This time I went around Cedar Island, which added enough distance to the trip to make this a 4-hour day instead of my usual 3 on this river. I didn't get out on the island, I had gotten out at the ramp ahead of it and stretched my legs. It's so pretty around this island that it's worth the extra distance and the stronger current.
Pretty hard to tell what you're looking at, but that's the island straight ahead. I went around to the left.
On the way back upriver I came to more female wood ducks. In fact, over the course of today, I saw about 15 females and not one male.
Two powerboats were on the river and 4 other paddlers--otherwise it was very quiet. The current was strong down around Cedar Island, but minimal closer to the ramp at the headspring, as is usually the case.
Saw the usual herons and egrets and limpkins, and several very small, young gators. And an ibis.
Got back to the ramp at about 2 pm. Two women paddlers arrived from the river shortly afterwards and we started talking. One of them was from Wilderness Way, a kayak sales and rental place in Tallahassee. She admired my Mystic--always nice to hear from someone in the business! We talked about camping matters and boats for a short time and then loaded up and left.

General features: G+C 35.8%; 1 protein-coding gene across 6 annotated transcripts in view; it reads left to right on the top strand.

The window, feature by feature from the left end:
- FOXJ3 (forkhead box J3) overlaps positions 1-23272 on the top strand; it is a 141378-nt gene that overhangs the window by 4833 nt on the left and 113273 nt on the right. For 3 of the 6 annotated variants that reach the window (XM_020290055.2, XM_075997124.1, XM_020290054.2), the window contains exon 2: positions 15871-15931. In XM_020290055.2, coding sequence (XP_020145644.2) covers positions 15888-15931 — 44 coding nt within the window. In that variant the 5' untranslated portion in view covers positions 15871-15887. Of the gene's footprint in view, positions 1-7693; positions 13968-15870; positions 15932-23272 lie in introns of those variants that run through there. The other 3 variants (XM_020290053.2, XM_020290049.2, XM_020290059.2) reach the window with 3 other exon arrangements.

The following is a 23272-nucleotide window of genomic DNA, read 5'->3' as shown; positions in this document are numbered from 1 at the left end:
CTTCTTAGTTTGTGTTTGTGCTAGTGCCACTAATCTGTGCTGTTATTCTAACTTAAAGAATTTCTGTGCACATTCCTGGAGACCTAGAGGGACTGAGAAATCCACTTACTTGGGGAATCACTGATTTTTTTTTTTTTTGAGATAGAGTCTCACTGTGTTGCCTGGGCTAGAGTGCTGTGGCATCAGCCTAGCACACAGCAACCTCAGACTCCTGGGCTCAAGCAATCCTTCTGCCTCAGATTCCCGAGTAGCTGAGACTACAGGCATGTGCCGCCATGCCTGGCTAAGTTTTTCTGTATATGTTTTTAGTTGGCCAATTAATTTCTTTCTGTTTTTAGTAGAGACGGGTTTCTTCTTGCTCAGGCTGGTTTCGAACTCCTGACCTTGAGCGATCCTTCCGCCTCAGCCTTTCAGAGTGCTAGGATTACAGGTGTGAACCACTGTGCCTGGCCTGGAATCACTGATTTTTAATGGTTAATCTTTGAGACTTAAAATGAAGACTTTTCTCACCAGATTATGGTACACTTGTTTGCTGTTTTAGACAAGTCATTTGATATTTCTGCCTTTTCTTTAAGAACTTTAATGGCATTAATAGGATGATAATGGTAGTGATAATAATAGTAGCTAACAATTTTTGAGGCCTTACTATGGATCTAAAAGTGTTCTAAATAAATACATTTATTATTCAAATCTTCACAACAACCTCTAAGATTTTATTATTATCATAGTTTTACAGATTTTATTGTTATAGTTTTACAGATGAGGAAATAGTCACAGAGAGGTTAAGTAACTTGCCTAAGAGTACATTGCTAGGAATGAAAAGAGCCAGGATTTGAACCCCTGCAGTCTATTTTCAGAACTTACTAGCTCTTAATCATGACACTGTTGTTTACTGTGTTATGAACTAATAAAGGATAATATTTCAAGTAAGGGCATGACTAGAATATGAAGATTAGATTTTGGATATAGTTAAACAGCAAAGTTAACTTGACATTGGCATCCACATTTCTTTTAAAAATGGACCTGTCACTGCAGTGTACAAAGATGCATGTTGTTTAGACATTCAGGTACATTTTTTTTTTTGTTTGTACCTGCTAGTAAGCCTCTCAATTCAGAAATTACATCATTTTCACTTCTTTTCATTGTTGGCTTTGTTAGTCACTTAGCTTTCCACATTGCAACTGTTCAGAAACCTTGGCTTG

Thanks to Ed Pope for linking to this blog on his book site as well as their gift site! I appreciate it.
Oh--I have a Wakulla River update. I spoke with someone at TnT Hideaway, the canoe and kayak rental place on the river at the Hwy. 98 bridge. It seems that Dennis took out all the underwater grasses from the river, which acted as natural filters for the water. As a result, the bottom got all stirred up (and the current increased with nothing to stop it). Without any grasses, the tide just keeps stirring and stirring the muddy water as it comes in and goes out. The guy at the rental place said he thought it would likely be next summer some time before it got anywhere near back to normal--the grasses have to grow back. Great. I'll miss it this winter--the best birds hang out there in winter. Of course, it still can be paddled, but it's just not the same with the water so muddy and the current so fast.
Trips are getting fewer and farther between these days but stand by for the next one, whenever and wherever that may be.